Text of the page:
Bill Stepien, Trump’s Campaign Manager: 5 Fast Facts You Need To Know

bill stepien

Heavy/Getty Trump replaced Brad Parscale with Bill Stepien

Bill Stepien is President Donald Trump’s newest campaign manager, and he will be working closely with Brad Parscale, Trump’s former campaign manager, who will now be the campaign’s senior adviser, according to an announcement Trump made on Facebook.

Stepien was Trump’s deputy campaign manager before this promotion and he is credited with helping Trump in his 2016 presidential victory. Stepien has a history of aiding a number of high-profile candidates, and he is also much lower profile than Parscale has been, which Trump likes, according to the New York Times.

Here’s what you need to know:

1. Stepien Has Handled the Campaigns of Multiple High-Profile Candidates

Stepien spent much of his political career in New Jersey, spending more than ten years there working on various politicians’ campaigns, according to Politico.

Stepien began his career by helping Anthony R. Bucco get elected to the state senate in 1997, reported. He also worked on a 2000 campaign for Bob Frank’s senate candidacy, which failed. In 2003, Stepien helped guide Bill Baroni’s campaign to a seat in the state assembly. He was also the New Hampshire director of operations for former President George W. Bush’s re-election campaign in 2004.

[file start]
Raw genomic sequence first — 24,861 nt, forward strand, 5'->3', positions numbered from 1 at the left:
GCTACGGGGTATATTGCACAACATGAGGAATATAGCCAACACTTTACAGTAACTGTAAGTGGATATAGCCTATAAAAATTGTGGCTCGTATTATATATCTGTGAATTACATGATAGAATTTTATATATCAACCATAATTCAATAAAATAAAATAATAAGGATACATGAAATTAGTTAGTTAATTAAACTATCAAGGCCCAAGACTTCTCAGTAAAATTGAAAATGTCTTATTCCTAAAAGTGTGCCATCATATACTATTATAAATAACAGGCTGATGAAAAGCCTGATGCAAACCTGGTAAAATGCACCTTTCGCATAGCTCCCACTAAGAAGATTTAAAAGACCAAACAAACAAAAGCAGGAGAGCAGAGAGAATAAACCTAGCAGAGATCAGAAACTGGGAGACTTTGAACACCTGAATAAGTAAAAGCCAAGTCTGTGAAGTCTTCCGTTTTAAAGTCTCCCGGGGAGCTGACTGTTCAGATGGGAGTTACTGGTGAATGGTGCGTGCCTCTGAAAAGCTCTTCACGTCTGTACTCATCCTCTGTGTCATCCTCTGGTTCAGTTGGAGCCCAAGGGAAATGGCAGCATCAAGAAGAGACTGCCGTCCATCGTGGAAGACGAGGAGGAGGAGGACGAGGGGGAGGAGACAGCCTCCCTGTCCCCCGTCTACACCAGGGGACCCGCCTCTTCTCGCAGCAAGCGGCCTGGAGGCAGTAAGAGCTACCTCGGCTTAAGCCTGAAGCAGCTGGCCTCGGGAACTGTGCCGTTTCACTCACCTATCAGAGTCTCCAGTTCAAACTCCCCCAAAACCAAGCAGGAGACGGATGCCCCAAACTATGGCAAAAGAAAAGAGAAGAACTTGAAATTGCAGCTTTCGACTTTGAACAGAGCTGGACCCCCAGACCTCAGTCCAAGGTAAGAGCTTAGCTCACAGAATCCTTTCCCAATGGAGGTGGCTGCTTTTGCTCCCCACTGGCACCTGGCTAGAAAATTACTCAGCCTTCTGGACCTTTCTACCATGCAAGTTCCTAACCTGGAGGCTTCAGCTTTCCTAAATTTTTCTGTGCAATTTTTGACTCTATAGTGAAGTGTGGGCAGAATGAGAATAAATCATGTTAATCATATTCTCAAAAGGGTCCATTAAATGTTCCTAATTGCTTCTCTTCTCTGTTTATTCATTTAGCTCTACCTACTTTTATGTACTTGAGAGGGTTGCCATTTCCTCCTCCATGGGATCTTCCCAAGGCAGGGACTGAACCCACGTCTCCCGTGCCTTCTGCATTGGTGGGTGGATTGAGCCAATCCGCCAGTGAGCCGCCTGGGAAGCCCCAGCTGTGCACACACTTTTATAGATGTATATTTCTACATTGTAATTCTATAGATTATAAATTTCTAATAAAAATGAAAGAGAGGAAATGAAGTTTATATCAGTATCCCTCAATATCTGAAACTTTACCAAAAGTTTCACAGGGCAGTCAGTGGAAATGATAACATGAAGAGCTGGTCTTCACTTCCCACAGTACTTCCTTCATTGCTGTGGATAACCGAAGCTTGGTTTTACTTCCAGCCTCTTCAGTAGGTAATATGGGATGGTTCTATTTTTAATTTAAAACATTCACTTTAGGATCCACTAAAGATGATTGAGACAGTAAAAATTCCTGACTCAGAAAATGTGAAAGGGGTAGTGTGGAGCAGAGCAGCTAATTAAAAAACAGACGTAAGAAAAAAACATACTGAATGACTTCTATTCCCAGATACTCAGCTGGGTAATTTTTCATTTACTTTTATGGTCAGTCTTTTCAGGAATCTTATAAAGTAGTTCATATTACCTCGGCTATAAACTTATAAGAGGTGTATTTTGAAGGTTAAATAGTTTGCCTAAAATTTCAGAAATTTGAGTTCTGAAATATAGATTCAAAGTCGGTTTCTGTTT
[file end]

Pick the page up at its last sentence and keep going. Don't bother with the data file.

He was also the field director for Rudy Guiliani and John McCain’s 2008 presidential campaigns. Before working for Trump, he had joined Chris Christie’s cabinet as a top adviser when Christie was the governor of New Jersey, Politico reported.

2. Stepien Was Implicated in Christie’s ‘Bridgegate’ Scandal

In his role with Christie, Stepien became well-known for helping Christie through “Bridgegate”, a scandal which it was alleged that Christie closed lanes on the George Washington Bridge in 2013 for political revenge.

Politico reported that David Wildstein, the mastermind who caused traffic jams according to transcripts from a criminal trial, said that Stepien knew about his plan before it was implemented. “Mr. Stepien asked about what story we were going to use, and I told Mr. Stepien we were going to use the cover of a traffic study,” Wildstein said. In that transcript, Stepien’s name came up nearly 700 times.

However, Stepien has vehemently denied any such knowledge or involvement. “Bill Stepien was not involved in the origination, the planning, the execution, the concealment of the lane closures. … And Mr. Stepien never lied to anyone about anything,” Stepien’s attorney Kevin Marino said in a statement, according to Business Insider.

In 2014, Christie cut ties with Stepien, saying he had lost confidence in him. Two months later, Stepien was named the executive director of a think tank called Building A Better New Jersey Together.

3. Stepien Was Ousted Before He Could Join the Republican Governor’s Association

Before Stepien’s potential involvement in Bridgegate, Stepien was slated to join the Republican Governors Association.

RGA Executive Director Phil Cox noted Stepien’s success in Democratic states, saying in a statement, “With 36 governors’ races in 2014, Bill’s expertise and leadership will be critical to our efforts.”